... shrewdness, my dear Watson, that innate cunning which is the delight of your friends, would surely prevent you from inclosing cipher and message in the same envelope. Should it miscarry, you are undone. As it is, both have to go wrong before any harm comes from it. Our second post is now overdue, and I shall be surprised if it does not bring us either a further letter of explanation, or, as is more probable, the very volume to ...
— The Valley of Fear • Sir Arthur Conan Doyle

... or a ruff, or some equally wretched frippery, carelessly left by the old lady, all their plans for deliverance appeared likely to miscarry. Presumably, Constance, turned from her original purpose by the noisy altercation, had hurried to the window, where now the landlord perceived her and immediately availed himself ...
— The Strollers • Frederic S. Isham

... the Earl, "thou art sent by those who have begun this work, to end it for them; but bethink, if I miscarry under thy medicine, it ...
— Kenilworth • Sir Walter Scott

... designest Shall call me husband? Some barbarian damsel Reared on mare's milk, and nurtured in a tent In Scythia? Well, 'twere better than to mate With some great lady from the Imperial Court, Part tigress and all wanton. I care not; Or if the scheme miscarry, I care not. Tell me, ...
— Gycia - A Tragedy in Five Acts • Lewis Morris

... they insist that the greater number of those who are commonly said to die, have never yet been born—not, at least, into that unseen world which is alone worthy of consideration. As regards this unseen world I understand them to say that some miscarry in respect to it before they have even reached the seen, and some after, while few are ever truly born into it at all—the greater part of all the men and women over the whole country miscarrying before they reach it. And they ...
— Erewhon • Samuel Butler

... be held in aversion by the populace, and that this induced him, without any express sentence of banishment, to leave his native city. The story of the sight of the terrible chorus of Furies having thrown children into mortal convulsions, and caused women to miscarry, appears to be fabulous. A poet would hardly have been crowned, who had been the occasion of profaning the festival by such occurrences.], an uncorruptible yet mild tribunal, in which the white ballot of Pallas given ...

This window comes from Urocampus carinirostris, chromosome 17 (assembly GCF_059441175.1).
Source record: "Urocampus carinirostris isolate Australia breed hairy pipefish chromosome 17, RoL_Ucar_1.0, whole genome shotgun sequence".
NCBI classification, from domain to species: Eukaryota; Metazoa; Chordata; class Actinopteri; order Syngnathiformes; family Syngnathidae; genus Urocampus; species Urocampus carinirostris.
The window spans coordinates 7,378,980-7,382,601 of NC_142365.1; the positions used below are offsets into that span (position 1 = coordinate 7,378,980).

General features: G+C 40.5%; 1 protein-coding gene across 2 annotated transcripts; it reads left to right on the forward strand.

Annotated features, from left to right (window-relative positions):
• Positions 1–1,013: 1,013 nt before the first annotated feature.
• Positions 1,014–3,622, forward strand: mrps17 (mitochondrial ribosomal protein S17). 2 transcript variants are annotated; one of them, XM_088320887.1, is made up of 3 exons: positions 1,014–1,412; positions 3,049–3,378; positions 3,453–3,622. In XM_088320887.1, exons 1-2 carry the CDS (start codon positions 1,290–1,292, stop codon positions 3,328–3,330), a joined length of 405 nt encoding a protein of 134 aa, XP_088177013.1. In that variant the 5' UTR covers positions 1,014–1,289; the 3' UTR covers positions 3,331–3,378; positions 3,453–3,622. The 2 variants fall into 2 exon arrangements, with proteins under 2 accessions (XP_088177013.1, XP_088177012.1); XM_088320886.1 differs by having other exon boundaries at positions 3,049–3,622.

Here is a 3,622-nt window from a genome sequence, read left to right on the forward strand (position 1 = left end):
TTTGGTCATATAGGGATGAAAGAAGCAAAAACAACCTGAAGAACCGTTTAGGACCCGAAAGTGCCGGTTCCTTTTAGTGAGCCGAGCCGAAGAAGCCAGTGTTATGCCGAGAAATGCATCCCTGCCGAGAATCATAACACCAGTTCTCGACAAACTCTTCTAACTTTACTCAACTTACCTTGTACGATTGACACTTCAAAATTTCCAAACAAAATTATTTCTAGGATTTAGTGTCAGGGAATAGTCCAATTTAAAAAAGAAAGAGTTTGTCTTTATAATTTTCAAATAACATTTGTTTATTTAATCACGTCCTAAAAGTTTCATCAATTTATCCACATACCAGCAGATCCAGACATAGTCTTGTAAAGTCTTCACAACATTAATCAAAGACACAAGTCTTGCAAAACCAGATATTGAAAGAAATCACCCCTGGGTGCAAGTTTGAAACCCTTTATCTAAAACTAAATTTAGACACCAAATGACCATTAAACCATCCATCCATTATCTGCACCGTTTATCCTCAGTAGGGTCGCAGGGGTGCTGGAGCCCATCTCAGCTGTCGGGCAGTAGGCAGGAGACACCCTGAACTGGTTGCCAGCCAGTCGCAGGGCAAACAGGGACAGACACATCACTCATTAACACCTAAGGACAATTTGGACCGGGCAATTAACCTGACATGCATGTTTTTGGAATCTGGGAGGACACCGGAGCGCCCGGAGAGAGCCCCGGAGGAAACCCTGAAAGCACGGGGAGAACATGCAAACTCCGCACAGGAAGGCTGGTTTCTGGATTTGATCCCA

— Lectures on Dramatic Art and Literature • August Wilhelm Schlegel

... committees, put an able speaker into the chair on purpose to prevent him from stopping a bill. Why, if it were no more than this, I believe I should hardly choose, even among my footmen, such a one to deliver a message, whose interest and opinions led him to wish it might miscarry. But I remember to have heard old Colonel Birch[4] of Herefordshire say, that "he was a very sorry Speaker, whose single vote was not better than fifty common ones." I am sure it is reckoned in England the first great test of the ...
— The Prose Works of Jonathan Swift, D.D., Vol. VII - Historical and Political Tracts—Irish • Jonathan Swift

... Thalaba. A curse is on him, and from the very terror at seeing him accidents are most likely to follow. Keep him from your children, or they will break their legs, arms, or necks. Look not at him from your carriage, or it will upset. Let him not see your wife when she is enceinte, or she will miscarry, or you will have a monster for a son. Never invite him to a ball, unless you wish to see your chandelier smash, or the floor give way. Invite him not to dinner, or your mushrooms will poison you, and your fish will ...
— Atlantic Monthly, Vol. 5, No. 32, June, 1860 • Various